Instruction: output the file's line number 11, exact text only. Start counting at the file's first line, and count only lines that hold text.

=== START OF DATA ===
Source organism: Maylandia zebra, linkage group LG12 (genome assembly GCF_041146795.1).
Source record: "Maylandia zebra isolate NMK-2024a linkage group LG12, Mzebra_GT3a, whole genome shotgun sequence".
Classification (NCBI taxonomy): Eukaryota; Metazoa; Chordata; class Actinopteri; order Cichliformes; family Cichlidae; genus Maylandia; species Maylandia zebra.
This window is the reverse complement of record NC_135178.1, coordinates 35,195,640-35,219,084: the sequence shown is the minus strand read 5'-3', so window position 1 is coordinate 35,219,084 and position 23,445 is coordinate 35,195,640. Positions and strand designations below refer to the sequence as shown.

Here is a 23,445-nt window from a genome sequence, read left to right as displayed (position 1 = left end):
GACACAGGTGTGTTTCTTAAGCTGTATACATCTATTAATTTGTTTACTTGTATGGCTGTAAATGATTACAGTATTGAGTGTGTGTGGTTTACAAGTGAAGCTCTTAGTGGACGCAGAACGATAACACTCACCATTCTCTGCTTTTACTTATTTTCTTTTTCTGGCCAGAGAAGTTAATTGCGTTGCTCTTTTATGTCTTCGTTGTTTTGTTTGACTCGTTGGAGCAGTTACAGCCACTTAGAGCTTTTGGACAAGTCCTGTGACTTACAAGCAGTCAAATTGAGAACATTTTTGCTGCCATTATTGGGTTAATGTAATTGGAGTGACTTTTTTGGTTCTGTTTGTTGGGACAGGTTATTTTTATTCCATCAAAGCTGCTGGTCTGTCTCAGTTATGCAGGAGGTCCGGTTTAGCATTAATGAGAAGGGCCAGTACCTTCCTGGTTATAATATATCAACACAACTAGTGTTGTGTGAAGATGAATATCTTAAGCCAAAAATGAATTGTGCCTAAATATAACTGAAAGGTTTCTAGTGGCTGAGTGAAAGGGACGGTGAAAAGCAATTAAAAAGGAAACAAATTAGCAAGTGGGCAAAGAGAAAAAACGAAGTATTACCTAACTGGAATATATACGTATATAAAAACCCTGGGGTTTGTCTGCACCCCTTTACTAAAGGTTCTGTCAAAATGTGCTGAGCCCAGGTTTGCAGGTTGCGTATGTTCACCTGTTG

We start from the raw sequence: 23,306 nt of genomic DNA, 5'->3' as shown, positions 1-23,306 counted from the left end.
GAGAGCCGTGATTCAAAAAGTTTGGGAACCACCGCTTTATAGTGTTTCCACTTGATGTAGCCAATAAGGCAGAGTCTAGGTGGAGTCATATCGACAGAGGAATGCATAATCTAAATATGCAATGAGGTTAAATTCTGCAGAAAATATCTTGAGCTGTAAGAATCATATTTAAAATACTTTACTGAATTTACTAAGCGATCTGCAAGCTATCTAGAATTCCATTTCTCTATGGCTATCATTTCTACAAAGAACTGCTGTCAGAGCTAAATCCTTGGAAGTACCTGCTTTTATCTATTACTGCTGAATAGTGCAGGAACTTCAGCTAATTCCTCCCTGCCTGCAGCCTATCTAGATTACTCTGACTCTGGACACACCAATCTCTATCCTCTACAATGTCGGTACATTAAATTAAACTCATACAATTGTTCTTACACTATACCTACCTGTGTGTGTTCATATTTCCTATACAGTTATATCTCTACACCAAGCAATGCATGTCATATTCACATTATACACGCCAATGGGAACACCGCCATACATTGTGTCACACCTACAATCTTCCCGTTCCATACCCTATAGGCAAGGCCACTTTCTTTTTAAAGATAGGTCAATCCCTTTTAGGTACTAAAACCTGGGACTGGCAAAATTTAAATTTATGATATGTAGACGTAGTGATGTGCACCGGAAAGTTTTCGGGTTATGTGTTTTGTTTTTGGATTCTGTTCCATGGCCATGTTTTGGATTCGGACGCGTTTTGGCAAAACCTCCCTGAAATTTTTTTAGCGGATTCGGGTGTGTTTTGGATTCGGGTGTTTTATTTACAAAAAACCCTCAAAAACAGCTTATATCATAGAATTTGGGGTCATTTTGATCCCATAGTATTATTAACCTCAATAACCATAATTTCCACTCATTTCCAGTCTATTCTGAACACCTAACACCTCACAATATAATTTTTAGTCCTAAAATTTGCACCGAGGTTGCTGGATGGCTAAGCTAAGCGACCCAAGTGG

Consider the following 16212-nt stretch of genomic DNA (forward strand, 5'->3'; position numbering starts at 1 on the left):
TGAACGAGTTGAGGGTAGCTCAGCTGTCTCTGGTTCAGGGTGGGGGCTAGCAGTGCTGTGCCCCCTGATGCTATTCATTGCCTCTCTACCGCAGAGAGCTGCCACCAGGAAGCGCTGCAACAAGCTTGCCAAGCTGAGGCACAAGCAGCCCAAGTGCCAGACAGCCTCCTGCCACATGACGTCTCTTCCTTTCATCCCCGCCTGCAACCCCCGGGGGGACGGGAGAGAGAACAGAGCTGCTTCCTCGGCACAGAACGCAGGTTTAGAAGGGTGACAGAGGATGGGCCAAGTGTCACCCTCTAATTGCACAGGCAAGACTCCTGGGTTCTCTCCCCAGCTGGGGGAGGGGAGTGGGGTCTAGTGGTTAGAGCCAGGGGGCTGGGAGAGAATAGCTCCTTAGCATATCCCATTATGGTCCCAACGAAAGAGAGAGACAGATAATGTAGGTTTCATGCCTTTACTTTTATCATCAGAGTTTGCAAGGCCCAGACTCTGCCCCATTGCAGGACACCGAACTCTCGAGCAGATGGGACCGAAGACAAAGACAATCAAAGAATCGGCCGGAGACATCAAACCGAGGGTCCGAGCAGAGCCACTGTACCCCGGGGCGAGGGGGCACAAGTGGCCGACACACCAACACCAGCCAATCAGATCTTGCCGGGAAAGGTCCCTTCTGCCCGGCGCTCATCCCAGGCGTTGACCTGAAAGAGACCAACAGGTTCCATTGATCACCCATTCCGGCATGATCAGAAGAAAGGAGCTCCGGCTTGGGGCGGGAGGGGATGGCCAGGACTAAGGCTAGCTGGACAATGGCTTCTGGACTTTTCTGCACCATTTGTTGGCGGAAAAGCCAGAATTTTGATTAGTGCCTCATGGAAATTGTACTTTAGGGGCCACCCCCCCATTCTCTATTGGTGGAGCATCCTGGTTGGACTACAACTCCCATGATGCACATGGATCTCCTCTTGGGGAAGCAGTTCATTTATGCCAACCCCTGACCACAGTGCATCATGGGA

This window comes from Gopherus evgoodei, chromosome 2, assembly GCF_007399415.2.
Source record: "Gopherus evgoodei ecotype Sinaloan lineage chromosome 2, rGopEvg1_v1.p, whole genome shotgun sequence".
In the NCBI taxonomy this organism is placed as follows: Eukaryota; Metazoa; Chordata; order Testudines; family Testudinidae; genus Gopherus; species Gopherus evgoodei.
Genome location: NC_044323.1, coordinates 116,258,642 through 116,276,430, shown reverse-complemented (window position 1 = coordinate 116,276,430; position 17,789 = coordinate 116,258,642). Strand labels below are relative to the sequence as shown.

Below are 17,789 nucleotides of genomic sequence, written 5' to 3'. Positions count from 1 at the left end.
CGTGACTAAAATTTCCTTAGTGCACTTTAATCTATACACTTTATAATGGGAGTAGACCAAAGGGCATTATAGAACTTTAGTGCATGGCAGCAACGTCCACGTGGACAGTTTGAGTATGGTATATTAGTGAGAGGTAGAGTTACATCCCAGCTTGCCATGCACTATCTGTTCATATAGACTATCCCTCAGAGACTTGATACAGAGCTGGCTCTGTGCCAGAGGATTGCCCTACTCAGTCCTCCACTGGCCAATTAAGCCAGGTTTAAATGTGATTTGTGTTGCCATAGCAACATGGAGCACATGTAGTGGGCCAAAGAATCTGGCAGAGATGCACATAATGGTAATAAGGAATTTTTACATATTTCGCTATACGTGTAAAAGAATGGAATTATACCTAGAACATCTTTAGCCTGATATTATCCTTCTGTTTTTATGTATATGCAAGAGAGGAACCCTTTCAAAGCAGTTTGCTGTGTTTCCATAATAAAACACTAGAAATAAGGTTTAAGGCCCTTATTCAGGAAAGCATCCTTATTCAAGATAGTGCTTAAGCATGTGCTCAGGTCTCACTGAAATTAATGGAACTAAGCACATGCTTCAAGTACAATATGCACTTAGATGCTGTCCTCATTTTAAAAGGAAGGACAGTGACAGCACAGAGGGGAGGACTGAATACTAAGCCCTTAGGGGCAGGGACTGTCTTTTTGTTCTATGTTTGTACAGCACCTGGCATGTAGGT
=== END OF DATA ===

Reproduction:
This window comes from Gopherus evgoodei, chromosome 2, assembly GCF_007399415.2.